Likewise, the Australian study found bigger falls among those with the least acute problems. For example, attendance was lower than expected for people with gastroenteritis and wrist fractures — but there was no change in category 1 triage patients (the most severe who require urgent attention).

Notably, several studies found larger reductions in admission for milder forms of heart attacks than for more severe forms. A large English study in late March found national admissions for the more severe form dropped 23%, while admissions for the milder form dropped 42%.

In terms of mental health, a study from Paris found a 55% reduction in emergency visits in the first four weeks of lockdown, but with greater reductions in visits for anxiety and stress, and smaller reductions for psychotic disorders.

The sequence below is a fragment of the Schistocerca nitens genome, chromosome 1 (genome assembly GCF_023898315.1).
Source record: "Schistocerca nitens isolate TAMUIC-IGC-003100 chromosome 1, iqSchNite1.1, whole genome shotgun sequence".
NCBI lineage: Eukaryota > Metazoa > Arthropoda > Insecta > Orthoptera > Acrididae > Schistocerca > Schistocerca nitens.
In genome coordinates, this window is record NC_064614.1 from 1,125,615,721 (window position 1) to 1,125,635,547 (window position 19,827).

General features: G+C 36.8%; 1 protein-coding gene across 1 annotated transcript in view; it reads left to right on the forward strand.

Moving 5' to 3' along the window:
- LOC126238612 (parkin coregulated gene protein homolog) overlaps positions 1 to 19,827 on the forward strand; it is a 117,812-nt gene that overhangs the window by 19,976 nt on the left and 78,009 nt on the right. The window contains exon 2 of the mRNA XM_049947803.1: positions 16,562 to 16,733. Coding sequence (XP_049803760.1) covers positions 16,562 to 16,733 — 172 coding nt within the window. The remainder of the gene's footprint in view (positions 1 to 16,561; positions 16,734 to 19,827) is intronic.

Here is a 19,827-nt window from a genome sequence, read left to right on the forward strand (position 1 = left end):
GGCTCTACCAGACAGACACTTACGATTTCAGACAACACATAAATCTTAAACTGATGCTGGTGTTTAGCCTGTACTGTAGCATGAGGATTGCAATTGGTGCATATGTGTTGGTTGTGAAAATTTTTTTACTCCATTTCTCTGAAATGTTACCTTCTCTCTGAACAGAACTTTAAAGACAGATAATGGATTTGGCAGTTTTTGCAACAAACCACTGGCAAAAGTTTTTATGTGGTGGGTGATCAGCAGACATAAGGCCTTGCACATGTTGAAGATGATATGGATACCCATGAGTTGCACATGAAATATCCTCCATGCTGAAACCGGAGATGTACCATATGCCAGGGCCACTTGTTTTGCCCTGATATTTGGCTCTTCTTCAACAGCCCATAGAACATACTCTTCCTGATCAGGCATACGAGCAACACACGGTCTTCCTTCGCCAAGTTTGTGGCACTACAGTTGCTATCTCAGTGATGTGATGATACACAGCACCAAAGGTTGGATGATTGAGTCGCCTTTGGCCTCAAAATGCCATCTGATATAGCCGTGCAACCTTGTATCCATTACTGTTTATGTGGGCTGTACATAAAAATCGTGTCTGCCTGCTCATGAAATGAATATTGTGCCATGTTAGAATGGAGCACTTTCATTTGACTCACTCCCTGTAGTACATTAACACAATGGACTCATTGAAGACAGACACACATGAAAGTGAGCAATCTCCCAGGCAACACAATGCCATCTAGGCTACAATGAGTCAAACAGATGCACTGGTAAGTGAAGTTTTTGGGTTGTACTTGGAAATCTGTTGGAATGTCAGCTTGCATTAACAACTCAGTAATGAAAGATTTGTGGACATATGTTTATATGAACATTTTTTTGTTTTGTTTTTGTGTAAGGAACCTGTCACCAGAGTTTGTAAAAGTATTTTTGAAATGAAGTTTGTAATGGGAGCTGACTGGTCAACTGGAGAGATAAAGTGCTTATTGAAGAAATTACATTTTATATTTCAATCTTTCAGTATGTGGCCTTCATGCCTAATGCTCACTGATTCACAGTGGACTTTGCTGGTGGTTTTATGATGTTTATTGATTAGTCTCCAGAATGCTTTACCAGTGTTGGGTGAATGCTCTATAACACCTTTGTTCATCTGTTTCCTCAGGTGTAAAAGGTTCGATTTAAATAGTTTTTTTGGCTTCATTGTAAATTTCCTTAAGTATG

At the height of the pandemic, doctors in Northern Italy found a 68% drop in presentations to children’s emergency departments. The reduction in attendance for the “white” triage category, the minor conditions which don’t require a doctor, was 89%.

Read more: Most people want to know risk of overdiagnosis, but aren’t told

An opportunity to reduce unneeded care

Clearly many people will have been harmed by missing out on needed care. As the authors of the English study on heart attack admissions made clear, public campaigns are important to assure people that visiting hospital is safe. Reluctance to call an ambulance when experiencing severe symptoms, they write, results in “unnecessary deaths and disability”.